To the ever-expanding list of kooky movies about strange vocations -- Ace Ventura: Pet Detective, Air Guitar Nation, The Fluffer, Ghostbusters, and Road Trip: Beer Pong among them -- you can now add The Story of Mr. Sorry. This hour-long animated feature about a professional ear cleaner looks at one downtrodden drone's days slaving away for a large corporation devoted to the excavation of waxy buildup. As you might guess from his name, Mr. Sorry isn't very good at his job. In fact, he's a source of ridicule to his boss, his clients and his fellow employees. But everyone's got to make a living, especially when you've got a pet spider to feed and an agency (hired to track down your missing sister) to pay. Sound pitiable? You're right. Mr. Sorry is that. Poor guy.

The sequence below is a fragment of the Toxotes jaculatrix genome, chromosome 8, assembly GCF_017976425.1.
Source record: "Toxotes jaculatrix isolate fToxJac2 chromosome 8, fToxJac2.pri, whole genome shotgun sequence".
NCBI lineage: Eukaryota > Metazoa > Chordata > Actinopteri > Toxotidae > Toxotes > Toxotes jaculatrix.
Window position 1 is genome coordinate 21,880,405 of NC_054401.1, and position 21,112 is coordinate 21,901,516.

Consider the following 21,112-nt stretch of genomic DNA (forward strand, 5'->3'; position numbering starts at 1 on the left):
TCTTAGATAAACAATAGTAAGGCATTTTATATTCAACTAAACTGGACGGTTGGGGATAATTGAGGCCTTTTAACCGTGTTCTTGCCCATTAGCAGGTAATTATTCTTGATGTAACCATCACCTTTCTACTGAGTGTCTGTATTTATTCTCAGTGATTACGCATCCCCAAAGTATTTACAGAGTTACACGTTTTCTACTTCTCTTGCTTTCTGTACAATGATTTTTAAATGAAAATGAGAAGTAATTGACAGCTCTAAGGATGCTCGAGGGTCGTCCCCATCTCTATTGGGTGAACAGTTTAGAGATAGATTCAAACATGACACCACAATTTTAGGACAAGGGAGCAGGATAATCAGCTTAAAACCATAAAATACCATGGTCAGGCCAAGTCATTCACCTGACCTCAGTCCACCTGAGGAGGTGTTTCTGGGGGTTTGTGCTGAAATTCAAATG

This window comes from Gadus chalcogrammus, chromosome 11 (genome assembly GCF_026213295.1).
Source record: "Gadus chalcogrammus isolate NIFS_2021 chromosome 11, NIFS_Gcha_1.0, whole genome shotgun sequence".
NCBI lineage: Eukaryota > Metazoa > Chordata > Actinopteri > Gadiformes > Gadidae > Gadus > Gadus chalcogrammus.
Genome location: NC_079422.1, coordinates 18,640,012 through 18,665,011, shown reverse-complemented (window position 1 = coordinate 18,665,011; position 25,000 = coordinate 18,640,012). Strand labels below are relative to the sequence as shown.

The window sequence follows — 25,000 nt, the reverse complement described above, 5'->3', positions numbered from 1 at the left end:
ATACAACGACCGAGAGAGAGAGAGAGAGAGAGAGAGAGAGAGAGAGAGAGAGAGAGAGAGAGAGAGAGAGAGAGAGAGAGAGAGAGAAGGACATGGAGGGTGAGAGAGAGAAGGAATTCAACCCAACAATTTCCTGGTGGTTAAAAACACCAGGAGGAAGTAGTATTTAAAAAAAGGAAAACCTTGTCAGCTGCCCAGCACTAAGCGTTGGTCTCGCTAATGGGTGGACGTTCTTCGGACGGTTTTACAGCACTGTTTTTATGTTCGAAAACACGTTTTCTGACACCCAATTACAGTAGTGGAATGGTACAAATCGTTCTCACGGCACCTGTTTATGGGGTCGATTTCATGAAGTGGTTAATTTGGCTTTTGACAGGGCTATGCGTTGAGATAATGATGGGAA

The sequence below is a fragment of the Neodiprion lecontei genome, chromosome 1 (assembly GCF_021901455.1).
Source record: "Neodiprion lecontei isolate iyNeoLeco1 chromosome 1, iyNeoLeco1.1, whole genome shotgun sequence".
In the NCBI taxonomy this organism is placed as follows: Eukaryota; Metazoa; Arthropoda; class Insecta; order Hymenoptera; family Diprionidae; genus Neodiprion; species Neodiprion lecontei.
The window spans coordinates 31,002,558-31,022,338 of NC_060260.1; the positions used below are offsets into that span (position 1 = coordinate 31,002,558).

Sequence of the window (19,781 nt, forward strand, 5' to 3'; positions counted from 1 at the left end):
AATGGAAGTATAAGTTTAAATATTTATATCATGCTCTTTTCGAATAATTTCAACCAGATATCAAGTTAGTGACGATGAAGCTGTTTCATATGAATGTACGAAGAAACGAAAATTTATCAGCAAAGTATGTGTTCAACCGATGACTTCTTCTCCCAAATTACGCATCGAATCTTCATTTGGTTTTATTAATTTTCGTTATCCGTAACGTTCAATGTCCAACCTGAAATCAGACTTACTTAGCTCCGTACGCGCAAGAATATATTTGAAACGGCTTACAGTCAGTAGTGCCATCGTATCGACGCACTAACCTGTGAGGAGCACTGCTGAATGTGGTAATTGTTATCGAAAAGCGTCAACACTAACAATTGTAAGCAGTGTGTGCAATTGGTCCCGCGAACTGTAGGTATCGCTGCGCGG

Luckily for him, a mad scientist helps turn Mr. Sorry's career around. Whether that's good luck or bad luck though depends on your point of view. Mr. Sorry doesn't make friends or earn more money or find his sister when he becomes a "star" ear-cleaner. But he does gain access to the secret place inside people's heads, where their darkest, most intimate secrets are stored. Traveling amid these gorgeously realized dreamscapes of a gemlike palate, Mr. Sorry realizes that his own life may not be so tragic in comparison. There are worse fates than being abandoned, belittled, sentenced, and executed. Probably the most horrific fate is to be a guest on a TV show that lets the audience vote on whether you're destined for the electric chair. You'll see that play out in The Story of Mr. Sorry, too.

Cryptic and creepy, freaky and stunning, The Story of Mr. Sorry is a truly unique creation that's all the more impressive when you learn that it's the collective effort of five students from the Korean Academy of Film Arts: Kwak In-keun, Kim Il-hyun, Ryu Ji-na, Lee Eun-mi, and Lee Hae-young. I hope the future allows me to see the work of at least one of these talented guys again. A+.